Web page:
It’s not contagious, only his smile is. “Oh, look at him, does he have chickenpox?”, they whisper around Aydan. Other mothers glance at him as they try to draw their child away him. Aydan suffers from a rare disease called mastocytosis. The cause is unknown and there is no cure.
A rare Illness
Aydan, on the images, was diagnosed with mastocytosis from a skin biopsy at 16 weeks old after spots started covering his little body at an amazingly fast rate when he was only 10 weeks old. Although this disease impacts on his daily life, he does not let it hold him back, he is a happy little chappy who endears all who meet him.
Mastocytosis is NOT contagious and affects one in every 2000 people. The condition means the body produces too many ‘mast’ cells, rare blood cells formed in the bone marrow that gather in the body’s tissues. These cells are vital to aid in fighting off illness and infection. But because affected persons have too many the body sends an alert of a threat to the immune system. Thus all those mast cells degranulate and release chemicals, including histamine, which causes allergic-type symptoms.
Mastocytosis can be broken into two major categories:
- Systemic Mastocytosis in which bone marrow has been infiltrated with mast cells. (Often found in adults)
- Cutaneous Mastocytosis in which the skin is infiltrated with mast cells. (Often found in children)
Living with Mastocytosis
Usually affected persons are covered from head to toe with brown/red lesions and tumours of clusters of mast cells under the skin. During their reactions they suffer headaches, crippling bone & muscle pain, sickness, diarrhoea, hives, blistering of the lesions, itching, flushing, fever, fatigue, mood changes or irritability. Everyone reacts differently. Hypertension, difficulty in breathing and anaphylaxis are also possible symptoms. Anaphylaxis is the most dangerous of all allergic-type reactions, and can be fatal.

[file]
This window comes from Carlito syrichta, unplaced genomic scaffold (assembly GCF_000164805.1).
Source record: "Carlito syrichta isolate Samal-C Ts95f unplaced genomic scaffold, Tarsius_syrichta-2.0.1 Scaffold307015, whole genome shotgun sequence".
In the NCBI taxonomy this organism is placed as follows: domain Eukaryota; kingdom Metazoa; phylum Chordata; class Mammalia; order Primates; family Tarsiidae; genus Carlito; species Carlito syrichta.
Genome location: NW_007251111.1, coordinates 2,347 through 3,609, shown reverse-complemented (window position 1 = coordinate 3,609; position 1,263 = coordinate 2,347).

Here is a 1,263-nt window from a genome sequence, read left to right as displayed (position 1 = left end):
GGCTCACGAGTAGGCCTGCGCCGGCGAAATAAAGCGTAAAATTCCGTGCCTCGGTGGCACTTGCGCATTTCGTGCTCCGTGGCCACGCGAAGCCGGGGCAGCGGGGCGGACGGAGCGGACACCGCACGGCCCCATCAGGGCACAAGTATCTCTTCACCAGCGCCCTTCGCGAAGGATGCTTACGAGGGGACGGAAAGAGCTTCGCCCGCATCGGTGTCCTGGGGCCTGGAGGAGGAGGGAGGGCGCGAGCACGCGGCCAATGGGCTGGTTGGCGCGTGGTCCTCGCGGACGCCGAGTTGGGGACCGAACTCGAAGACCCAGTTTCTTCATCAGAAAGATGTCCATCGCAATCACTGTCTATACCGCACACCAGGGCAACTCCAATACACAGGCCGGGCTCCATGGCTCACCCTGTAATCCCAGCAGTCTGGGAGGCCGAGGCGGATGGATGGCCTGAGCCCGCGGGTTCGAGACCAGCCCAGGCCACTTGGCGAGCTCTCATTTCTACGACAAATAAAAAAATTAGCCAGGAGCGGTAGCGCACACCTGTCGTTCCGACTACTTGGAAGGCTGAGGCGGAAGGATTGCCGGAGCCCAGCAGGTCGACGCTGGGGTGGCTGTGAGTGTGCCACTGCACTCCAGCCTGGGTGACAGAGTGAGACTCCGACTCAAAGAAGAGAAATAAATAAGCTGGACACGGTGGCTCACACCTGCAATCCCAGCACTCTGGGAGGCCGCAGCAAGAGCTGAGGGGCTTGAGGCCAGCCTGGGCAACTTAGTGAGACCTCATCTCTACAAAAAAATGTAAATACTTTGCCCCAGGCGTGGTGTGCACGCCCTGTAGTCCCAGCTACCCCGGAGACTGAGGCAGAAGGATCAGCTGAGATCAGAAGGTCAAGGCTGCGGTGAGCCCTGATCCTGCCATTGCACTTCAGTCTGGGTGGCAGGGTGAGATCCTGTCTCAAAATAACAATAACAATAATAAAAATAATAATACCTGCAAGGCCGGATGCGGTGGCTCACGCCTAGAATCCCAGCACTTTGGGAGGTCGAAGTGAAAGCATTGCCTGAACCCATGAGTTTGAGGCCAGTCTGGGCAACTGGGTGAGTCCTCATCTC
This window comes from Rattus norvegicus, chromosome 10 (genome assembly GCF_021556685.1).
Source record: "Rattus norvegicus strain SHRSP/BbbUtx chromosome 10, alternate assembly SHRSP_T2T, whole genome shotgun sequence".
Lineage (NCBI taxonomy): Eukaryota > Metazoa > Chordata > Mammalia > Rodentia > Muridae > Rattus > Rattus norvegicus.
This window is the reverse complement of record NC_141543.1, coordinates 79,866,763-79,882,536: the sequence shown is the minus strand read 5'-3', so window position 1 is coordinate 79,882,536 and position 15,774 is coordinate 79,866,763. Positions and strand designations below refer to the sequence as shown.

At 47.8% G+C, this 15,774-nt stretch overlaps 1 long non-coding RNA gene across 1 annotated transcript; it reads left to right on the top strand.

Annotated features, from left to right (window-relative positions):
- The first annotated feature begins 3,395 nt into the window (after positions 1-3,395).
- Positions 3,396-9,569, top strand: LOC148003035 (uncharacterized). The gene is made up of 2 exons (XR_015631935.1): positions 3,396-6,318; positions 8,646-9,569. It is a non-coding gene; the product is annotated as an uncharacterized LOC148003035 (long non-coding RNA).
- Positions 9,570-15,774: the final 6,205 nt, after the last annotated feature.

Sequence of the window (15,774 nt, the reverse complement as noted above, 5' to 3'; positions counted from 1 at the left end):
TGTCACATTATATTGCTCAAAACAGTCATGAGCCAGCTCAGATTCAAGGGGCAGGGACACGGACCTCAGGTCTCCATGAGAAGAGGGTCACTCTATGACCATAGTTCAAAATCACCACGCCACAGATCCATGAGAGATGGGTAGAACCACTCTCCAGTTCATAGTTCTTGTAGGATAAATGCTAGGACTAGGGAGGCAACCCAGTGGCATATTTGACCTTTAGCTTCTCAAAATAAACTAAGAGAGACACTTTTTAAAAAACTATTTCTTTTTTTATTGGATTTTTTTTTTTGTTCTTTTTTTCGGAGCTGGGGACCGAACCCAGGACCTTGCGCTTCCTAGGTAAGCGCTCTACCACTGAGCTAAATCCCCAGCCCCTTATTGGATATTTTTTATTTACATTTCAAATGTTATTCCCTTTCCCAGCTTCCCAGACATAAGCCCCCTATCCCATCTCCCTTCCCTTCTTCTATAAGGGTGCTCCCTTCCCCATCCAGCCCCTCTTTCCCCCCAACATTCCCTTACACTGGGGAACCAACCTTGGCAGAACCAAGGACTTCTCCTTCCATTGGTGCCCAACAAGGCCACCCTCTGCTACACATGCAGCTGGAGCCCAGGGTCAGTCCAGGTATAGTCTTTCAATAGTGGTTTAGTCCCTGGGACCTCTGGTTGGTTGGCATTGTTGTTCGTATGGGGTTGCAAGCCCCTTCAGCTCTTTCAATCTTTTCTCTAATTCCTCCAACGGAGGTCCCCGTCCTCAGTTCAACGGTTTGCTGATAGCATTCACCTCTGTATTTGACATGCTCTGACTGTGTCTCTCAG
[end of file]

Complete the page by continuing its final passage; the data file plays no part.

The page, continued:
Everyday occurrences such as changes in temperature, emotional stress, infection or fever can cause a reaction. As well as by medication, foods, toxins, insect bites, alcohol, dyes, preservatives, scents or chemicals. Triggers vary. They can change with anything as simple as the change in barometric pressure or pollen count for the day. Thus, many avoid high histamine foods as the mast cell produces a large amount of histamine. It is important to recognize and avoid triggers of mast-cell release.
In Search of a Cure
Although at present there is no cure, research into the disease and finding a cure is now underway. And it is proving very fruitful. But until a cure is found affected persons first of all rely on treatments for the symptoms that help improve the quality of life. Such as antihistamines (mast cell stabilizers), sodium cromolyn and topical creams. An epinephrine pen is often prescribed for use during anaphylactic shock.
The Instituto de Estudios de Mastocitosis in Toledo, Madrid, is the only hospital unit dedicated to research for masto in the world and has a small team that is stretched to breaking point. Dra. Almudena Matito has found medical treatments that have enabled many kids to now live an almost normal life. Playing with friends and going to school. But more research is still needed.
For more information visit www.mastocitosis.com
The quality of life of sufferers of mastocytosis greatly relies on society and those in their inner circle. They need compassion, acceptance and funds for research to find a cure for all masto warriors. Remember: only their smile is contagious!
Written by Gemma Robinson-Miller, photos by Pernilla Danielsson.